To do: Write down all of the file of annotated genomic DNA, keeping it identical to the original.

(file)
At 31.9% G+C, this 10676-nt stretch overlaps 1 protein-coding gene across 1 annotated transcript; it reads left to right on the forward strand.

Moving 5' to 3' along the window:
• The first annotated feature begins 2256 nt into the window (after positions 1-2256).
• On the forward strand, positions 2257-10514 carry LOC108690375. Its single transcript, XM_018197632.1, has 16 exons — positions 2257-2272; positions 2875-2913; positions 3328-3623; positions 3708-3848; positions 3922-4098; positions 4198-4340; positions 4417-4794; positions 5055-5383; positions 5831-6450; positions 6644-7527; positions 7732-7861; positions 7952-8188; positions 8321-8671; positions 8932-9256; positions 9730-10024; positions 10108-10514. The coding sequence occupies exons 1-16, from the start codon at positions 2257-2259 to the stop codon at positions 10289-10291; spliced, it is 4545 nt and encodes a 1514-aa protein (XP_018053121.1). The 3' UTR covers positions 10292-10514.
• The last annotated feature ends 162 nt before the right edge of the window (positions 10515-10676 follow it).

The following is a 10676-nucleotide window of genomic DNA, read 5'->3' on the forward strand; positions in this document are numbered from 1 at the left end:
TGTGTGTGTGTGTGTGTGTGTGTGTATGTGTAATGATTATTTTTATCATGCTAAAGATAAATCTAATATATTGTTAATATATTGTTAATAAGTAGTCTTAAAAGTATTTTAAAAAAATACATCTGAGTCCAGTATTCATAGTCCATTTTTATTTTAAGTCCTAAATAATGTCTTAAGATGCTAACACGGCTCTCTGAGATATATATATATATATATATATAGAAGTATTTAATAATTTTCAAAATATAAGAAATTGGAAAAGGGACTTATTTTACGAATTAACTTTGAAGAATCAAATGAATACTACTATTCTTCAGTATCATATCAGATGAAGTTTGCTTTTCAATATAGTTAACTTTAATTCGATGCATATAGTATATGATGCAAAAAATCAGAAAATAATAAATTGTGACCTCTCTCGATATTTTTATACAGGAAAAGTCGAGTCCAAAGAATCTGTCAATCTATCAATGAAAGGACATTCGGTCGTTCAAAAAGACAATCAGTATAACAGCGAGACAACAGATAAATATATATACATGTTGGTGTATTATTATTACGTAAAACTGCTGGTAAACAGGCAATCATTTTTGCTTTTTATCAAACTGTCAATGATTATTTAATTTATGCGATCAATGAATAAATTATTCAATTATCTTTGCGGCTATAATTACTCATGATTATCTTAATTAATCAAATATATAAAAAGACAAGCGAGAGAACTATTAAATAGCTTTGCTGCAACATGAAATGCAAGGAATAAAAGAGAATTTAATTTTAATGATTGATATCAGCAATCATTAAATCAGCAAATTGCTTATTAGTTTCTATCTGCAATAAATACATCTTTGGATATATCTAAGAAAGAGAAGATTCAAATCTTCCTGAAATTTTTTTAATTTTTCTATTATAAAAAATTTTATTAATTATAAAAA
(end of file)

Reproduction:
At 31.9% G+C, this 10676-nt stretch overlaps 1 protein-coding gene across 1 annotated transcript; it reads left to right on the forward strand.

Moving 5' to 3' along the window:
• The first annotated feature begins 2256 nt into the window (after positions 1-2256).
• On the forward strand, positions 2257-10514 carry LOC108690375. Its single transcript, XM_018197632.1, has 16 exons — positions 2257-2272; positions 2875-2913; positions 3328-3623; positions 3708-3848; positions 3922-4098; positions 4198-4340; positions 4417-4794; positions 5055-5383; positions 5831-6450; positions 6644-7527; positions 7732-7861; positions 7952-8188; positions 8321-8671; positions 8932-9256; positions 9730-10024; positions 10108-10514. The coding sequence occupies exons 1-16, from the start codon at positions 2257-2259 to the stop codon at positions 10289-10291; spliced, it is 4545 nt and encodes a 1514-aa protein (XP_018053121.1). The 3' UTR covers positions 10292-10514.
• The last annotated feature ends 162 nt before the right edge of the window (positions 10515-10676 follow it).

The following is a 10676-nucleotide window of genomic DNA, read 5'->3' on the forward strand; positions in this document are numbered from 1 at the left end:
TGTGTGTGTGTGTGTGTGTGTGTGTATGTGTAATGATTATTTTTATCATGCTAAAGATAAATCTAATATATTGTTAATATATTGTTAATAAGTAGTCTTAAAAGTATTTTAAAAAAATACATCTGAGTCCAGTATTCATAGTCCATTTTTATTTTAAGTCCTAAATAATGTCTTAAGATGCTAACACGGCTCTCTGAGATATATATATATATATATATATAGAAGTATTTAATAATTTTCAAAATATAAGAAATTGGAAAAGGGACTTATTTTACGAATTAACTTTGAAGAATCAAATGAATACTACTATTCTTCAGTATCATATCAGATGAAGTTTGCTTTTCAATATAGTTAACTTTAATTCGATGCATATAGTATATGATGCAAAAAATCAGAAAATAATAAATTGTGACCTCTCTCGATATTTTTATACAGGAAAAGTCGAGTCCAAAGAATCTGTCAATCTATCAATGAAAGGACATTCGGTCGTTCAAAAAGACAATCAGTATAACAGCGAGACAACAGATAAATATATATACATGTTGGTGTATTATTATTACGTAAAACTGCTGGTAAACAGGCAATCATTTTTGCTTTTTATCAAACTGTCAATGATTATTTAATTTATGCGATCAATGAATAAATTATTCAATTATCTTTGCGGCTATAATTACTCATGATTATCTTAATTAATCAAATATATAAAAAGACAAGCGAGAGAACTATTAAATAGCTTTGCTGCAACATGAAATGCAAGGAATAAAAGAGAATTTAATTTTAATGATTGATATCAGCAATCATTAAATCAGCAAATTGCTTATTAGTTTCTATCTGCAATAAATACATCTTTGGATATATCTAAGAAAGAGAAGATTCAAATCTTCCTGAAATTTTTTTAATTTTTCTATTATAAAAAATTTTATTAATTATAAAAA